Dragons and Quins were also come face to face in the UAE Premiership final in April, with Dragons finishing second, 10 points ahead of Dubai Exiles, and Hart believes Dragons are the most improved side in the Gulf.
“I would say the season we’ve had is the largest improvement of all teams in the region,” he added.
“We were second by 10 clear points and into the UAE final too. After two disappointing years we deserve some credit for reaching the UAE Premiership final and West Asia semi.”
Quins are chasing the quintuple – hoping to add the West Asia Cup and UAE Premiership titles to their West Asia Premiership, Dubai Sevens and Asia Rugby Western Clubs Champions League crowns.
They’re also in ominous form, having thrashed fellow semi-finalists Bahrain 45-17 last Friday, while they torched Dragons 47-7 when the two sides met just four weeks ago.
Head coach Mike McFarlane, however, is not reading too much into that.
“It’s knockout rugby so it’s winner takes all and anything can happen,” he warned.
“It will be a cracking game as always. Dragons offer an attacking threat; one which has served them well this season. Henry has done a great job there after a few disappointing seasons and it’s good to get back the fierce rivalry between the clubs.
“The boys have come off two excellent wins versus Dragons and Bahrain now at home and will look to push hard again in the business end of the season.”
Confusion has reigned as the domestic rugby season reaches its climax in the UAE, but Dubai Hurricanes are buoyed by the fact there is still a trophy to play for before the dust settles on 2016/17.
They face Abu Dhabi Saracens at The Sevens tomorrow (Friday) with the winner going through to face Dubai Exiles next week in the West Asia Trophy final.
It hasn’t been an enjoyable season for either Canes, Sarries or Exiles, but Canes head coach Mike Wernham insists his side are determined to end with a flourish.
“We’re going to give it absolutely everything and hopefully we’ll be joining the Exiles in next week’s Trophy final,” said Wernham.
“The motivation is we definitely don’t want the season to end. We want to go out on a high and that’s beating Saracens this weekend and then Exiles next weekend.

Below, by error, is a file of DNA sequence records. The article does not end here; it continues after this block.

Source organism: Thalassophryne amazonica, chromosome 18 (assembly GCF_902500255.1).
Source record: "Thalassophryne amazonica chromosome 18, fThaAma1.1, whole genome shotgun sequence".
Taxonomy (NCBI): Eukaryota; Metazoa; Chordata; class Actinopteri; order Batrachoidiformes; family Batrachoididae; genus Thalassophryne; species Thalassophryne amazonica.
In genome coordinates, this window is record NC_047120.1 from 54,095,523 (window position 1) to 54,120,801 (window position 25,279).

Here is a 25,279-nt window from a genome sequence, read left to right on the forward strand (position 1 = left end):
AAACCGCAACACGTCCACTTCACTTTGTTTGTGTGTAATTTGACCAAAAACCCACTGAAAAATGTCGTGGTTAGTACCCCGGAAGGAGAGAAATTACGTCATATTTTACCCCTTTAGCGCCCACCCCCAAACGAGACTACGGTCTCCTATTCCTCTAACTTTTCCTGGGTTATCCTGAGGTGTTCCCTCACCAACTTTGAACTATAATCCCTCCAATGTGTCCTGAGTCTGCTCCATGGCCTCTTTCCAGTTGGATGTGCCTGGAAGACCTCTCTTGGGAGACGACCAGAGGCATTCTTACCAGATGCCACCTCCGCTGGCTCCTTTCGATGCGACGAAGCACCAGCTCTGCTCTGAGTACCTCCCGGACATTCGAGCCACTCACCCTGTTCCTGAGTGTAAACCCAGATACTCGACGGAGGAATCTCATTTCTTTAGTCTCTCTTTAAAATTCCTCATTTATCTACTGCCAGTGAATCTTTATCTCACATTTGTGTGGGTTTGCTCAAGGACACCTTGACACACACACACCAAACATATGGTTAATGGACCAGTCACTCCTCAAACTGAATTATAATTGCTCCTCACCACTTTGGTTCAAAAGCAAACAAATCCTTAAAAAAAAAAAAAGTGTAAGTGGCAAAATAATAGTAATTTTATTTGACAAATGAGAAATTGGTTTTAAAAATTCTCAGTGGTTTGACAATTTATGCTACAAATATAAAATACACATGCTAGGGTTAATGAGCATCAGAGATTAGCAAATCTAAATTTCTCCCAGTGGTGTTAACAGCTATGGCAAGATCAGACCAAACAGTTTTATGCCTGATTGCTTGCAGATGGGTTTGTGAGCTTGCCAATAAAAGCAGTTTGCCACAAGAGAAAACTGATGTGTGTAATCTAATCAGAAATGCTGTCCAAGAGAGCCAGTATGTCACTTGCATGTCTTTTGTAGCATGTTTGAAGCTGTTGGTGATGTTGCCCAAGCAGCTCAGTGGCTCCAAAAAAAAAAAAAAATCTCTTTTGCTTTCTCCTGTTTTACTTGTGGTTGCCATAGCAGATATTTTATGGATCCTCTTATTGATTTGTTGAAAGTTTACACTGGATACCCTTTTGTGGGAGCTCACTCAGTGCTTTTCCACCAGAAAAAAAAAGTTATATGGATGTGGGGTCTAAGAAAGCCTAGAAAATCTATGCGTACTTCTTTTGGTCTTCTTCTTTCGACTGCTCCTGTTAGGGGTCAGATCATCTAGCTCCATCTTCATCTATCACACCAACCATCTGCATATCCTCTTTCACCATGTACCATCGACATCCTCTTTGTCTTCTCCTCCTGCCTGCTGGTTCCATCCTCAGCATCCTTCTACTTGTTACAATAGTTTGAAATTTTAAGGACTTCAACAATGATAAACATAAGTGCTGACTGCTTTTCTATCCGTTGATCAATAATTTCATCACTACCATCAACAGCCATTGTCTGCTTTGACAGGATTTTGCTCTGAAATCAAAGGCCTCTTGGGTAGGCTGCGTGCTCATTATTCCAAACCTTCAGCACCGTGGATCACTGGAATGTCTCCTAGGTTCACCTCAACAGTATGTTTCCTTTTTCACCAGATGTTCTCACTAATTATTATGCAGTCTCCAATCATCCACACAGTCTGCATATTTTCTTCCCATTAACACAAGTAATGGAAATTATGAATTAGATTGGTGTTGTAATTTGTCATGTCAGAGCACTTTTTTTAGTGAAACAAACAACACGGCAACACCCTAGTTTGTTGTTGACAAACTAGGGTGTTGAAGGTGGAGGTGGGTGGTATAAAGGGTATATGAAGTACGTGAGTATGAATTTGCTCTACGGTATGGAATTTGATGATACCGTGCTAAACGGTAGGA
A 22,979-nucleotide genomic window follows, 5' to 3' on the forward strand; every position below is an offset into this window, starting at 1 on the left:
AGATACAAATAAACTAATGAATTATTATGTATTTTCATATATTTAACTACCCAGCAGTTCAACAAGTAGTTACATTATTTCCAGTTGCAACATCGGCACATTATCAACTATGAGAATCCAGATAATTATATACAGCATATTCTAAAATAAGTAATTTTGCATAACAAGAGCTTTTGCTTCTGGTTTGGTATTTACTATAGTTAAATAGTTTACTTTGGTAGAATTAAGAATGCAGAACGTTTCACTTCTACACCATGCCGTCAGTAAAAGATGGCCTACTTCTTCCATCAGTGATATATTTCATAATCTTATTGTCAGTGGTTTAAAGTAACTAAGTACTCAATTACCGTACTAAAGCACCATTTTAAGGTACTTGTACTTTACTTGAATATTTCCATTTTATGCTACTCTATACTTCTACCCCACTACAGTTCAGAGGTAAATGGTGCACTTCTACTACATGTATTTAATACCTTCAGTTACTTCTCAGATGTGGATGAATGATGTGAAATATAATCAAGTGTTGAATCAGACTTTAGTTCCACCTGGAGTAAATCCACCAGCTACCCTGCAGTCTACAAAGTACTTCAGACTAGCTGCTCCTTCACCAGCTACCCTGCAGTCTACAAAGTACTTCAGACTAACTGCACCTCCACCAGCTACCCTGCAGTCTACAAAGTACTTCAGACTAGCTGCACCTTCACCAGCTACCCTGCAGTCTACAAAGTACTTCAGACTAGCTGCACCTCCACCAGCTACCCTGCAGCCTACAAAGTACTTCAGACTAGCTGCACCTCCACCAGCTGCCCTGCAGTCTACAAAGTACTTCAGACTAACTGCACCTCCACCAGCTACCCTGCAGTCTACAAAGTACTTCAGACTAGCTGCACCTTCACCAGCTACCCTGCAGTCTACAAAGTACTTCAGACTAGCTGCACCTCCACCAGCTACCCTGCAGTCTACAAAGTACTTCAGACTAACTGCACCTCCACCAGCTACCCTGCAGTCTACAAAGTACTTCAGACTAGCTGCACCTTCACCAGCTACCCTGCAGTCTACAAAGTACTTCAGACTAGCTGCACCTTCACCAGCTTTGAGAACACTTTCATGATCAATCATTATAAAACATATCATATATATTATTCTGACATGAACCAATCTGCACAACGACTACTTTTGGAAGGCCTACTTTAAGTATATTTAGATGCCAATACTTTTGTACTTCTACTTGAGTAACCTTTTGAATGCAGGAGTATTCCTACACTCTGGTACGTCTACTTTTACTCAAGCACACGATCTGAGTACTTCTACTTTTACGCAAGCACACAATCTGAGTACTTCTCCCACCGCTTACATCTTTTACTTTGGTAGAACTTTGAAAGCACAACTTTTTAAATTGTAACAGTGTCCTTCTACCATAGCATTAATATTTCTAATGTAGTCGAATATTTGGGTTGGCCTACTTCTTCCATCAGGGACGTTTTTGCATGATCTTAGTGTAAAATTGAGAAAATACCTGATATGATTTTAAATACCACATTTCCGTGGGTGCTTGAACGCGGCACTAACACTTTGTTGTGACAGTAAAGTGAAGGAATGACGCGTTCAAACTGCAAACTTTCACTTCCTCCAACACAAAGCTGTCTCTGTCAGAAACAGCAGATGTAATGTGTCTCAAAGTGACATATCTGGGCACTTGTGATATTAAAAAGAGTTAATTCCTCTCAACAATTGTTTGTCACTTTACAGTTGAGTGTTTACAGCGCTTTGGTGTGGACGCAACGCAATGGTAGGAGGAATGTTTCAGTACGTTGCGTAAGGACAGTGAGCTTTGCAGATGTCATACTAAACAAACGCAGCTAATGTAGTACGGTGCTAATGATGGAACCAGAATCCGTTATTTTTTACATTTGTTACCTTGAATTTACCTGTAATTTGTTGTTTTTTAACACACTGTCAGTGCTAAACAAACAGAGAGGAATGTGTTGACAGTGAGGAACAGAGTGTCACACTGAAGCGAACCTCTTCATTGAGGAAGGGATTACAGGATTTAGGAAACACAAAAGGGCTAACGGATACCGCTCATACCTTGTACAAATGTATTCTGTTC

“I was at the game last week between them (Saracens) and Dragons. They started really well and we knew we blew a big opportunity against them at their place. We know they’re physical and we have to nullify their eight and nine who work really well.”
Canes have been hit with several absentees as their squad is littered with teachers away for the school holidays, but Wernham insists this won’t prevent his side being competitive.
“Unfortunately having games during the holidays always hits us hard, with so many teachers in the squad,” he added.
“We’re a little bit hampered, although that’s not an excuse and we’re not the only club in this position. Hopefully with planning for next year, games will be kept away from school holidays.”
Such has been the confusion surrounding the climax of the domestic rugby season in the UAE, Canes skipper Dave Knight admitted he was surprised to find out there was still something to play for.
“We were a bit surprised when we found out that we had a game to be honest,” he said.
“Having spoke to the guys at Sarries they were also surprised about the game. Sarries are a good team and if you don’t show them the respect they deserve they will punish you.
“We’ve had two very close games with them this year and both were very physical. Both teams like to use their forwards so I’m sure it will be won and lost there.”
Sarries are also without a number of key players, with prop Craig Nutt revealing as many as 10 first team regulars are unavailable.
Fly-half Matt Hutchings, meanwhile, is just concentrating on taking the chance against Canes to end the season on a high.
“For us it’s about trying to go out and get a good performance after what has been a disappointing season in terms of results,” said the UAE international.